We’ve been busting our butts to knock out as much of the kitchen as possible. After installing the ceiling planks, we turned our attention to the floors. First, we had to take out the majority of the cabinets. Everything except the kitchen sink, to keep things functional as long as possible.
With cabinet out-of-the-way, Ben used a rented tool to help pry up the tile.
Removing the tile was necessary for a few reasons. The most basic is cosmetic; having never liked the look and wide grout lines, we didn’t want to work around it. Secondly, the tile went around the cabinets, which is a problem because we’re slightly shifting the island.
Most importantly, the tile was installed over plywood. Our subfloor starts with a layer of plywood with particle board over that, and then another layer of thin plywood. All glued like a sandwich. In wet areas, this can cause shifting and settling as water seeps under. Which happened around the sink and fridge. In fact, we discovered an area of prolonged exposure that rotted completely through to the basement. To fix the area, Ben cut out the problem hole and some surrounding wood.
Adding a few braces to the exposed joists and topping it with new sub floor fixes it quickly.
What wasn’t quick was removing was prying up the top layer of plywood to get a smooth base. Pulling up the tile and sub floor took a full two days.
Sucky, but totally worth it to properly install our new tile. Ahh, a blank slate to start adding to.
It was interesting pulling up the top layer as it revealed the old kitchen layout. Part of the kitchen (where the fridge and office were) was added along with the pool house.
There’s an area of particle board, then a filler strip where the exterior wall once was, and then the addition. I’m guessing the stove went along this wall, based on the patched vent hole.
With the floors even and clean, we started laying Hardie Backer board.
Three and a half hours and 35 sheets later, we finished and let it dry.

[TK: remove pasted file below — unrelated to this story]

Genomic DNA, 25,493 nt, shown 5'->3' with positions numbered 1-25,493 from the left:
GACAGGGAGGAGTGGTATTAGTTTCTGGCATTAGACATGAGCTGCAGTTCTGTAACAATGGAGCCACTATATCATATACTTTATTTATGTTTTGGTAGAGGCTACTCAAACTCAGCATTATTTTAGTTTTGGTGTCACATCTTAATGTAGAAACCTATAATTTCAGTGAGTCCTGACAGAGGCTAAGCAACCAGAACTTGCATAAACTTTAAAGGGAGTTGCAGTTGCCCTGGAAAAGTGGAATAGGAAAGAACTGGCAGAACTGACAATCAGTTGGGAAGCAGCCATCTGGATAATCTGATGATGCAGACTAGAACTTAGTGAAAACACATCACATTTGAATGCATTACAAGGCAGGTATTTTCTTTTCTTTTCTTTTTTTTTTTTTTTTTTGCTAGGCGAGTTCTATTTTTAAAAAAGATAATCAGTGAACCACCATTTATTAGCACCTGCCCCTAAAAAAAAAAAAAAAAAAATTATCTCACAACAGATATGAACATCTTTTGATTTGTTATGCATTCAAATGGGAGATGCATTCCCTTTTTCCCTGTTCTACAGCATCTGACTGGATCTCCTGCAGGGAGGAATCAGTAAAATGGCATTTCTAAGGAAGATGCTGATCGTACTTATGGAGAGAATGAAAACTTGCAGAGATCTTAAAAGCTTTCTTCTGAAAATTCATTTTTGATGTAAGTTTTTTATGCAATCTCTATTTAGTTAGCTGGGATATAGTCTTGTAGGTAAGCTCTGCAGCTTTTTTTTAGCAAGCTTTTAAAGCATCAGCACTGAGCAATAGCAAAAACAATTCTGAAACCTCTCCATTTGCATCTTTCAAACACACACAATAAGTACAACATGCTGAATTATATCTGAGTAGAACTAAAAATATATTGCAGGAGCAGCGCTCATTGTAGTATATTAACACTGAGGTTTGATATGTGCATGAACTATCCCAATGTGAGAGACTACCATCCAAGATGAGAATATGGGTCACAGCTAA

Finally, the fun part – tile! After laying out a row of staggered brick pattern, I made an 11th hour change and tried out herringbone. With such a long area (29 feet from the door to the family room) it looked better to have a pattern that looked the same from every wall. Rather than a brick pattern from one side and lines from another.
We used the same slate tile from the bathroom because we loved it so much. It’s beautiful, easy to work with, gets a great anti slip rating, and we can carry it into the pool house. Hopefully grout will happen in the next few days.
In addition to finishing the floors, we also needed to get the ceiling painted before cabinets can go in. Tongue and groove is a pain to paint with a brush and roller. I know this after painting the bathroom. And that was roughly 1/10 of the size. To speed up the process, we masked off the windows, both doors, and the floors to get spraying. Ben uses this sprayer at work often, so he tackled the painting while I looked for light areas.
Once the primer dried, we painted the ceiling with Sherwin Williams Snowbound in a satin finish. Here’s the room before paint:
And right after:
The paint haze in the room was crazy. Which makes it really important to wear a vapor mask. After all that, here’s what the kitchen looks like:
A bare shell, ready to fill with cabinets, appliances, and all of our kitchen essentials.
We’ve officially passed the deconstruction and are on the construction side. Although we will have to do a little more demo to replace the door.
But, that’s going to wait until we get back to a functioning kitchen. You know, a room with a sink. Speaking of sinks, this custom-made beauty arrived last week.
Love at first sight. It’s 36 by 25 and 9 inches deep. The makers also crafted a strainer basket, so that was a fun bonus. So excited to get that stunner in and wash some dishes. Until then, we’re washing our dishes in the laundry tub.
The washer makes a great drying rack. 🙂